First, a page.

[INDOLOGY] help with inscription

Camillo Formigatti camillo.formigatti at bodleian.ox.ac.uk
Fri Jan 10 07:49:58 EST 2020


Dear Matthew,

I’ve reread the inscription (checking against Dimitrov’s tables of old Bengali) and now I believe that you can even read su-, so I’d tend to agree with Nataliya’s reading. However, I’m not fully convinced of the –rta ligature, if we want to read -rta, first of all we’d have to expect the usual reduplication of the plosive after repha in Bengali manuscripts, i.e. –rtta, which is not readable in the inscription. Moreover, that aksara does not really look like –ta to me, but again as you say, whoever wrote it did not master the language and script fully.

Best wishes,

Camillo

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Dr Camillo A. Formigatti
John Clay Sanskrit Librarian

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From: Matthew Kapstein <mkapstei at uchicago.edu>
Sent: 10 January 2020 12:14
To: Camillo Formigatti <camillo.formigatti at bodleian.ox.ac.uk>; Nataliya Yanchevskaya <markandeia at gmail.com>; indology at list.indology.info
Subject: Re: [INDOLOGY] help with inscription

Thank you,Camillo,

I am quite certain that Nataliya’s reading is precisely what was intended in the text, though the su is badly formed and the i in kirtaye partly obliterated.

best,
Matthew

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From: Camillo Formigatti <camillo.formigatti at bodleian.ox.ac.uk<mailto:camillo.formigatti at bodleian.ox.ac.uk>>
Sent: Friday, January 10, 2020 12:41:56 PM
To: Matthew Kapstein <mkapstei at uchicago.edu<mailto:mkapstei at uchicago.edu>>; Nataliya Yanchevskaya <markandeia at gmail.com<mailto:markandeia at gmail.com>>; indology at list.indology.info<mailto:indology at list.indology.info> <indology at list.indology.info<mailto:indology at list.indology.info>>
Subject: RE: [INDOLOGY] help with inscription


Dear Matthew,



I believe it reads as follows:



[siddham] namaḥ kalki [for kalkī?] vijayat [for vijayet?] ]kīrttaye ||



Best wishes,



Camillo



________________________________

Dr Camillo A. Formigatti

John Clay Sanskrit Librarian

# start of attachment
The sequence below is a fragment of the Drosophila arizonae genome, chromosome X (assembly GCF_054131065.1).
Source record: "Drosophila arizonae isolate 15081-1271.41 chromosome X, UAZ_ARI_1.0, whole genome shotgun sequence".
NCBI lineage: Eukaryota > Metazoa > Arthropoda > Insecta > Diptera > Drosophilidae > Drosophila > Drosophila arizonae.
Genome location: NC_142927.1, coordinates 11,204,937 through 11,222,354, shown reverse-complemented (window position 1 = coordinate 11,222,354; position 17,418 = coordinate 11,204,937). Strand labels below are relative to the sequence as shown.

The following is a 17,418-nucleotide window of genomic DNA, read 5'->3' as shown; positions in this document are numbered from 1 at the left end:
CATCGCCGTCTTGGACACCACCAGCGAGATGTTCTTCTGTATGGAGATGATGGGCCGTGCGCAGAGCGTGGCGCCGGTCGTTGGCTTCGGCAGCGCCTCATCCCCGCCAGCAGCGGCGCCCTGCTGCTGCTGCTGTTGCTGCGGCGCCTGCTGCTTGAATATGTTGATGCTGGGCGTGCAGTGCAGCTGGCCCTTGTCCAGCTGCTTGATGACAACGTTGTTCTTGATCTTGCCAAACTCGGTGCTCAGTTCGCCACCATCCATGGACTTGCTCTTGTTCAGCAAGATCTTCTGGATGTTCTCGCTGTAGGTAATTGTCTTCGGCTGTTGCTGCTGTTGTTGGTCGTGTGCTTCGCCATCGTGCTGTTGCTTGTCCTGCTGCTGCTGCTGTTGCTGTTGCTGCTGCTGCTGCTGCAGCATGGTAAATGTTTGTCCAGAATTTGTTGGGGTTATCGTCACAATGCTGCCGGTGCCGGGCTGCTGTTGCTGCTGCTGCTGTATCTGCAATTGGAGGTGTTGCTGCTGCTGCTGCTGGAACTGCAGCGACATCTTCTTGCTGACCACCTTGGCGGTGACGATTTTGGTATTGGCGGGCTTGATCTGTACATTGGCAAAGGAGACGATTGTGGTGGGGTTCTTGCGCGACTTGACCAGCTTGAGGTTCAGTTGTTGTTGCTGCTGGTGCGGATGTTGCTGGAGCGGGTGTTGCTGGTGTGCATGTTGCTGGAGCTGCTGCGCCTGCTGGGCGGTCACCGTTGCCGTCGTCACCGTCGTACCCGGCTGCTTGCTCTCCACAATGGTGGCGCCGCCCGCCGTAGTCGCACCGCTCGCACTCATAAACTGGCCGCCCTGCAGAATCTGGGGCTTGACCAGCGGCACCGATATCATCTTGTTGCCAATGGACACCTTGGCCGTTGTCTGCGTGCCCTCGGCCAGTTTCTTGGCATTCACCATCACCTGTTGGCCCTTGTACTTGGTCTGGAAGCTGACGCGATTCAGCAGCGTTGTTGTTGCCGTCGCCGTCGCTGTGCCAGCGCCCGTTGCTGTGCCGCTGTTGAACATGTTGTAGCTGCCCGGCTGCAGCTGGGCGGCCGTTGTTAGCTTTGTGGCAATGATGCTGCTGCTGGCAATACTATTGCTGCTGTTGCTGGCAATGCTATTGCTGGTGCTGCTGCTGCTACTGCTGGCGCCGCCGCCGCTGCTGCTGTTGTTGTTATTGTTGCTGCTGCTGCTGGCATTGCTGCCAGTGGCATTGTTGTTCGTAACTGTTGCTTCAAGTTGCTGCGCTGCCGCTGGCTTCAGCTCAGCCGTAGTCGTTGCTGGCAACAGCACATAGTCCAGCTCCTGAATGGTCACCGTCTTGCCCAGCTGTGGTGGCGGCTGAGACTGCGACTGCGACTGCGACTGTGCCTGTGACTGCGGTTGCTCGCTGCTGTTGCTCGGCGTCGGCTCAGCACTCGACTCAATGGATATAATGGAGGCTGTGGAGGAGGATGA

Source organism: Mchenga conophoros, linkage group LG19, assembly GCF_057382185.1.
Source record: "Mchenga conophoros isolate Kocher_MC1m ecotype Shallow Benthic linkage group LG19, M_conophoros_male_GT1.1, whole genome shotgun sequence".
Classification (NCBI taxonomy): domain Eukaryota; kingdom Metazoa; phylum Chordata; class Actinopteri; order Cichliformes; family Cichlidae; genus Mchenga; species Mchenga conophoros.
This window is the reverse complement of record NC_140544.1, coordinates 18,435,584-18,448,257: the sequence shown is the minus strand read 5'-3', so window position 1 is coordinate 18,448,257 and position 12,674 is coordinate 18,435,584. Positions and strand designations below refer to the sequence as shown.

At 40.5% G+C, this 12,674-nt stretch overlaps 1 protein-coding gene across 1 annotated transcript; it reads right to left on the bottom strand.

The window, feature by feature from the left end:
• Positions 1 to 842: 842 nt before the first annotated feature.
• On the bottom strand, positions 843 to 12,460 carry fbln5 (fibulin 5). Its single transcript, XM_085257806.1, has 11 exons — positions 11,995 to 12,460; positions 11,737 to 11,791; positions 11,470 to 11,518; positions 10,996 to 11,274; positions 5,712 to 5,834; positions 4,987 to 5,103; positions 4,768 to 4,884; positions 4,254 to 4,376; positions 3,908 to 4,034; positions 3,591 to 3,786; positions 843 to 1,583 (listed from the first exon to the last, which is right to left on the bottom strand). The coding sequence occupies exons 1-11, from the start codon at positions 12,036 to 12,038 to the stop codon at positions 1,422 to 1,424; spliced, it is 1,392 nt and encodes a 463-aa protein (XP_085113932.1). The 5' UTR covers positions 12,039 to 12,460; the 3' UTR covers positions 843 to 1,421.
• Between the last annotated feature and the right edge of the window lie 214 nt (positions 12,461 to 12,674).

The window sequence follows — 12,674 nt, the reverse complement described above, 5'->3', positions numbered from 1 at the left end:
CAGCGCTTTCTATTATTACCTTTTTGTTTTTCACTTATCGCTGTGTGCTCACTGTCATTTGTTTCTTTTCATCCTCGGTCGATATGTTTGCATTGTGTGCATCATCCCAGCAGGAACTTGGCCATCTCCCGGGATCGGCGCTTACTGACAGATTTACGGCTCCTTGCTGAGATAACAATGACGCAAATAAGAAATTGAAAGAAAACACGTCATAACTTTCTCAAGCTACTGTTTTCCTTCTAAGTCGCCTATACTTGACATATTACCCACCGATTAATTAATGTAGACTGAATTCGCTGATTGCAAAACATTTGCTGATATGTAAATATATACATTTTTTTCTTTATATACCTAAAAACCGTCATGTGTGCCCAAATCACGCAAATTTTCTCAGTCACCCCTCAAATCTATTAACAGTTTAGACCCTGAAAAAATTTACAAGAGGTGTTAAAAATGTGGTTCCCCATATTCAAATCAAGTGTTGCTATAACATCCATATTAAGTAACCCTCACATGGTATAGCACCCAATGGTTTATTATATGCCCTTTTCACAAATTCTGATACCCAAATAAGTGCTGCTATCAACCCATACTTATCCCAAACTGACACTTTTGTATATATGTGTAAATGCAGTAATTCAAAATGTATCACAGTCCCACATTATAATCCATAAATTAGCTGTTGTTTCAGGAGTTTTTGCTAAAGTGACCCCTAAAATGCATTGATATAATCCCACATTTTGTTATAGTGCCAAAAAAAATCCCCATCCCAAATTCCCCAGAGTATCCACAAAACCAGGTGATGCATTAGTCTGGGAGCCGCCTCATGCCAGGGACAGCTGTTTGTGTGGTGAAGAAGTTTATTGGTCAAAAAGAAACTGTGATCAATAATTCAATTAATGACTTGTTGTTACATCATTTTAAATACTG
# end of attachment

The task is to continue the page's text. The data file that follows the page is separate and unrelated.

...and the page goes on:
Bodleian Libraries

The Weston Library

Broad Street, Oxford

OX1 3BG

Email: camillo.formigatti at bodleian.ox.ac.uk<mailto:camillo.formigatti at bodleian.ox.ac.uk>

Tel. (office): 01865 (2)77208
www.bodleian.ox.ac.uk<http://www.bodleian.ox.ac.uk/>



GROW YOUR MIND

in Oxford University’s

Gardens, Libraries and Museums

www.mindgrowing.org<http://www.mindgrowing.org/>



From: Matthew Kapstein <mkapstei at uchicago.edu<mailto:mkapstei at uchicago.edu>>
Sent: 09 January 2020 13:32
To: Nataliya Yanchevskaya <markandeia at gmail.com<mailto:markandeia at gmail.com>>; indology at list.indology.info<mailto:indology at list.indology.info>
Subject: Re: [INDOLOGY] help with inscription



Thank you, Nataliya,



Your suggestion seems plausible to me on both paleographical and contextual grounds. Let’s see what others think.



best,

Matthew



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From: Nataliya Yanchevskaya <markandeia at gmail.com<mailto:markandeia at gmail.com>>
Sent: Thursday, January 9, 2020 1:49:39 PM
To: Matthew Kapstein <mkapstei at uchicago.edu<mailto:mkapstei at uchicago.edu>>; indology at list.indology.info<mailto:indology at list.indology.info> <indology at list.indology.info<mailto:indology at list.indology.info>>
Subject: Re: [INDOLOGY] help with inscription



Dear Matthew,

It seems that the first syllable with a ligature is -lki; the part after "vijaya" is probably "sa" (but "su" would make more sense – hard to see though).

The whole thing looks like: namaḥ kalki-vijaya-sukīrtaye ("sa" and "ta" are written almost like in Bengali, as well as "e" in "ye").

Is it possible in this case?

Just my two cents, I hope a specialist in paleography will do better.

Best wishes,

Nataliya







On Thu, Jan 9, 2020 at 6:29 AM Matthew Kapstein via INDOLOGY <indology at list.indology.info<mailto:indology at list.indology.info>> wrote:

Dear friends,



I am wondering if some of those who are better paleographers than I might help me to read this. It comes from a Tibetan manuscript and so may not make coherent sense, as it is a Tibetan attempt to write Sanskrit.





What I see is:

na maḥ ka? chche? vi ja ya bhā? [or tā?] pā dā ya//



The three syllables marked with interrogation are the ones that are giving me trouble. It is a line of homage addressed perhaps to a teacher named lha mthong lo tsA ba bshes gnyen rnam rgyal, whose proper name, in a calque back translation into Sanskrit, would be

mitra-vijaya. His title lha mthong lo tsA ba ("translator from Lha mthong") would not normally be put into Sanskrit, but there's no fixed rule that it should not. However, the identification is not certain and, in any case, Tibetan teachers typically had several variant names.



thanks in advance for your suggestions,

Matthew



Matthew Kapstein
Directeur d'études,
Ecole Pratique des Hautes Etudes

Numata Visiting Professor of Buddhist Studies,
The University of Chicago

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